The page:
Some lesson sequences may be devoted to longer project work. A good balance of skills, language, activities, and thematic strands is achieved throughout the time in which the students are working on project. A good project of this kind will involve students in reading, discussion, writing (with language input) and, possibly, oral presentation. A research resulted that the designed teaching model is the learning and teaching method that can promote real participation of the students in the learning processes (Boondee, Kindrakarn, Sa-Ngiamvibool, 2011). The actual definition for Project-based learning (PBL) is the learning method that places students at the center of the learningprocess. It is widely used to replace the traditional teaching method in which the teacher, who is thecenter, strictly follows the teaching plan. In a PBL classroom, the teacher leads the students to thelearning that they desire or the learning following the project objectives. The PBL process thusinvolves an in-depth learning process with systematic learning management to get useful andapplicable results, create motivation, and reinforce necessary living skills (Buck Institute forEducation, 2010; Harris and Katz, 2001; Moursund, 1999).
Conclusion In conclusion, firstly, the character-based education should be embedded in lesson plans because its importance in building the nation's character. It is the teachers' homework to be a good model for their students. Secondly, simple or detailed lesson planning is important when teaching. Syllabus is the key success of every teaching. Thirdly, for novice teachers, lesson plans are fundamentally useful as the map of teaching while for expert teachers, planning lessons are not necessary because of their ability to cope with the students minute by minute and they can treat and know exactlt what to do. Finally, project learning is the best method of teaching and learning English especially for young learners because it involves students in reading, discussion, writing (with language input) and, possibly, oral presentation. In relevance with character education, every school is expected to implement this characters to build an intellect nation both in character and values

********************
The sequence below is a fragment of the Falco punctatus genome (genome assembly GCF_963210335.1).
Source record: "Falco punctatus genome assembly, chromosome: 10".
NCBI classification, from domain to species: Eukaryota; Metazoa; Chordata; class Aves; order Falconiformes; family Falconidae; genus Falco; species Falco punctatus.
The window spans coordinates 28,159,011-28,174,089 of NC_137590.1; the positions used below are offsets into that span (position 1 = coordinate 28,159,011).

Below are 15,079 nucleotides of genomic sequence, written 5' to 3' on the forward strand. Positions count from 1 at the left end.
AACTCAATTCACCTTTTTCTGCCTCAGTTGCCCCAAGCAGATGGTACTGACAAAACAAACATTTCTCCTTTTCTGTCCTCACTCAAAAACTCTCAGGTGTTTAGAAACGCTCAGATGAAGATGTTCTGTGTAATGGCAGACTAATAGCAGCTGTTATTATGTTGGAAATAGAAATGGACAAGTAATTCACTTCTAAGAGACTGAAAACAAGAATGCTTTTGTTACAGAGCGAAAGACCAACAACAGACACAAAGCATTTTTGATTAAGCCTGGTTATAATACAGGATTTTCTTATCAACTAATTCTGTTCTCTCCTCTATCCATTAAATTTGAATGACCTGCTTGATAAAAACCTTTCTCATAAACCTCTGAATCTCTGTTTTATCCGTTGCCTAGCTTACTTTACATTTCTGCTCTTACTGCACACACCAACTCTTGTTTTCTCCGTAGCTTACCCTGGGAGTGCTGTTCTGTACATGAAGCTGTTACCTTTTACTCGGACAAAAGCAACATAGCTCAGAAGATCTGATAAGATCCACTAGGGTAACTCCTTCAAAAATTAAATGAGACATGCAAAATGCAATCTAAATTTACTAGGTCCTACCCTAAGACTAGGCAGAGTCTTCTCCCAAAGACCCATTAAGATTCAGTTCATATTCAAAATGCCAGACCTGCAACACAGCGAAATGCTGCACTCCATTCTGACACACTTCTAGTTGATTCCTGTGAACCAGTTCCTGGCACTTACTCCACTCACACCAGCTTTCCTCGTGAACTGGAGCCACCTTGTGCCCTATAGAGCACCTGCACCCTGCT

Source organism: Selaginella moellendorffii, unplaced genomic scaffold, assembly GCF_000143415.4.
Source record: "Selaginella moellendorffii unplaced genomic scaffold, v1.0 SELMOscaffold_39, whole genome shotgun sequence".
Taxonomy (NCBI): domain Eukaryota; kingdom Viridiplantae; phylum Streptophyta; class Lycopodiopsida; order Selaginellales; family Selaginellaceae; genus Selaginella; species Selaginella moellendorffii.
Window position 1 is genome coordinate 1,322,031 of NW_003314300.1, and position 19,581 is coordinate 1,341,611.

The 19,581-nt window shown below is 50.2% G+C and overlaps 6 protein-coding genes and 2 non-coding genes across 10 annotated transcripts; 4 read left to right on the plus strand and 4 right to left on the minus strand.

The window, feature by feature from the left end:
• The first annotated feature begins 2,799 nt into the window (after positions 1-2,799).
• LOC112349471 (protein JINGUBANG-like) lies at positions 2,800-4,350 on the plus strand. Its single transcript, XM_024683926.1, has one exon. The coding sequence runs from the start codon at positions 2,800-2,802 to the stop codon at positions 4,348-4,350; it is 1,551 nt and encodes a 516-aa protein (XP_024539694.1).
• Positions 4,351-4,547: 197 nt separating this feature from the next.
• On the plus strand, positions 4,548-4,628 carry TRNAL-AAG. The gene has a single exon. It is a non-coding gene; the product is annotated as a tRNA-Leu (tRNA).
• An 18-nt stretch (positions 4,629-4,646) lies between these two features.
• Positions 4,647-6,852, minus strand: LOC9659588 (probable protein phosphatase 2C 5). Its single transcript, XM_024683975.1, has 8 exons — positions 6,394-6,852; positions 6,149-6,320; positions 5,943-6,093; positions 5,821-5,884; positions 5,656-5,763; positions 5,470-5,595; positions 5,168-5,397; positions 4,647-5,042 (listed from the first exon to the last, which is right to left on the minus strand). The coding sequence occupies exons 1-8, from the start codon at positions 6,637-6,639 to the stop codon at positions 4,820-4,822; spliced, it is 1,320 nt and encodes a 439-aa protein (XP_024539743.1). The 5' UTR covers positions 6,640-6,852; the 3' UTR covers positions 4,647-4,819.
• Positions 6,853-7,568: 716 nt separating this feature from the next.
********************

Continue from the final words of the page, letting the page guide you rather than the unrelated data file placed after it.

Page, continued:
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Pendidikan, kurikulum, evaluasi, inovasi, penelitian, belajar aktif, sosial-budaya, politik, ekonomi, ide-ide kreatif tentang isu aktual beragam bidang http://sbelen.wordpress.com/2009/04/28/kado-bagi-guru-format-silabus-rpp-1-halaman/